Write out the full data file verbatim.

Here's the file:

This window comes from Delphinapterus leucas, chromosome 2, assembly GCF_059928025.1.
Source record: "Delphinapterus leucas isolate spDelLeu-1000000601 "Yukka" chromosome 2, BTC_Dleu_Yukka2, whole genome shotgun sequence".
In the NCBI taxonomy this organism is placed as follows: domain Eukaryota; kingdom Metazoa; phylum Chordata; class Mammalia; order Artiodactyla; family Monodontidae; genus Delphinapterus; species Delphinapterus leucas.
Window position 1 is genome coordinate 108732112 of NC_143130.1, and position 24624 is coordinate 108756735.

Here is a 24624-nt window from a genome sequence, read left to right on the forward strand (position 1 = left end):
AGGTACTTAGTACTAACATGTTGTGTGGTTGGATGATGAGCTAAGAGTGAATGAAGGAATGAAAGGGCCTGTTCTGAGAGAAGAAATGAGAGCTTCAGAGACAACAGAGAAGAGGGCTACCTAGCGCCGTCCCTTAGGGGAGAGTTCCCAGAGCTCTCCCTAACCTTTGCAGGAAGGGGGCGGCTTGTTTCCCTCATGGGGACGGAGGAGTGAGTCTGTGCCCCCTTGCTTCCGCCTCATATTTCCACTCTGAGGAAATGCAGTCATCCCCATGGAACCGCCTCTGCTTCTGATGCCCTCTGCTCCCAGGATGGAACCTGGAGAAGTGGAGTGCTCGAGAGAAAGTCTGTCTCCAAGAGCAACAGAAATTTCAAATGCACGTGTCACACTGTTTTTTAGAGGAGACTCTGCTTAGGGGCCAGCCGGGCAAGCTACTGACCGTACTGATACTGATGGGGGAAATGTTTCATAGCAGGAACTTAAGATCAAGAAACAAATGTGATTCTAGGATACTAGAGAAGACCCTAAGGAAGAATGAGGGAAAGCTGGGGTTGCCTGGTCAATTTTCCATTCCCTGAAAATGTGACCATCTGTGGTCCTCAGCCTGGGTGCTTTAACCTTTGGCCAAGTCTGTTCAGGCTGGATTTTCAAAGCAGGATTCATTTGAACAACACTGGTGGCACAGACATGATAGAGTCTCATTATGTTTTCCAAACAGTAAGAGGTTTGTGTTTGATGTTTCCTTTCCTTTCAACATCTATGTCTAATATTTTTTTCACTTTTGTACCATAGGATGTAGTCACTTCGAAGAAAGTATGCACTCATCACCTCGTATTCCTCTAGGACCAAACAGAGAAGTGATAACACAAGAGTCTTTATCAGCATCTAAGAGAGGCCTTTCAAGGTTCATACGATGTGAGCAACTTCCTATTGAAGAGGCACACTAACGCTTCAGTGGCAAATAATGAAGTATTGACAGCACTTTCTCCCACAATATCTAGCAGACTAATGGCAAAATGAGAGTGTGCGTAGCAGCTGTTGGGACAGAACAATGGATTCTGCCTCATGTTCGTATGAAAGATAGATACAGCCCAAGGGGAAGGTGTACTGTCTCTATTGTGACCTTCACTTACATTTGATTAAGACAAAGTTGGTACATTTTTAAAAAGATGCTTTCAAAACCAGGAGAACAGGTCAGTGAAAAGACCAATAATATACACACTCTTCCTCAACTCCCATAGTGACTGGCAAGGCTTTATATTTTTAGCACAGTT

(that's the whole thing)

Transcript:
This window comes from Delphinapterus leucas, chromosome 2, assembly GCF_059928025.1.
Source record: "Delphinapterus leucas isolate spDelLeu-1000000601 "Yukka" chromosome 2, BTC_Dleu_Yukka2, whole genome shotgun sequence".
In the NCBI taxonomy this organism is placed as follows: domain Eukaryota; kingdom Metazoa; phylum Chordata; class Mammalia; order Artiodactyla; family Monodontidae; genus Delphinapterus; species Delphinapterus leucas.
Window position 1 is genome coordinate 108732112 of NC_143130.1, and position 24624 is coordinate 108756735.

Here is a 24624-nt window from a genome sequence, read left to right on the forward strand (position 1 = left end):
AGGTACTTAGTACTAACATGTTGTGTGGTTGGATGATGAGCTAAGAGTGAATGAAGGAATGAAAGGGCCTGTTCTGAGAGAAGAAATGAGAGCTTCAGAGACAACAGAGAAGAGGGCTACCTAGCGCCGTCCCTTAGGGGAGAGTTCCCAGAGCTCTCCCTAACCTTTGCAGGAAGGGGGCGGCTTGTTTCCCTCATGGGGACGGAGGAGTGAGTCTGTGCCCCCTTGCTTCCGCCTCATATTTCCACTCTGAGGAAATGCAGTCATCCCCATGGAACCGCCTCTGCTTCTGATGCCCTCTGCTCCCAGGATGGAACCTGGAGAAGTGGAGTGCTCGAGAGAAAGTCTGTCTCCAAGAGCAACAGAAATTTCAAATGCACGTGTCACACTGTTTTTTAGAGGAGACTCTGCTTAGGGGCCAGCCGGGCAAGCTACTGACCGTACTGATACTGATGGGGGAAATGTTTCATAGCAGGAACTTAAGATCAAGAAACAAATGTGATTCTAGGATACTAGAGAAGACCCTAAGGAAGAATGAGGGAAAGCTGGGGTTGCCTGGTCAATTTTCCATTCCCTGAAAATGTGACCATCTGTGGTCCTCAGCCTGGGTGCTTTAACCTTTGGCCAAGTCTGTTCAGGCTGGATTTTCAAAGCAGGATTCATTTGAACAACACTGGTGGCACAGACATGATAGAGTCTCATTATGTTTTCCAAACAGTAAGAGGTTTGTGTTTGATGTTTCCTTTCCTTTCAACATCTATGTCTAATATTTTTTTCACTTTTGTACCATAGGATGTAGTCACTTCGAAGAAAGTATGCACTCATCACCTCGTATTCCTCTAGGACCAAACAGAGAAGTGATAACACAAGAGTCTTTATCAGCATCTAAGAGAGGCCTTTCAAGGTTCATACGATGTGAGCAACTTCCTATTGAAGAGGCACACTAACGCTTCAGTGGCAAATAATGAAGTATTGACAGCACTTTCTCCCACAATATCTAGCAGACTAATGGCAAAATGAGAGTGTGCGTAGCAGCTGTTGGGACAGAACAATGGATTCTGCCTCATGTTCGTATGAAAGATAGATACAGCCCAAGGGGAAGGTGTACTGTCTCTATTGTGACCTTCACTTACATTTGATTAAGACAAAGTTGGTACATTTTTAAAAAGATGCTTTCAAAACCAGGAGAACAGGTCAGTGAAAAGACCAATAATATACACACTCTTCCTCAACTCCCATAGTGACTGGCAAGGCTTTATATTTTTAGCACAGTT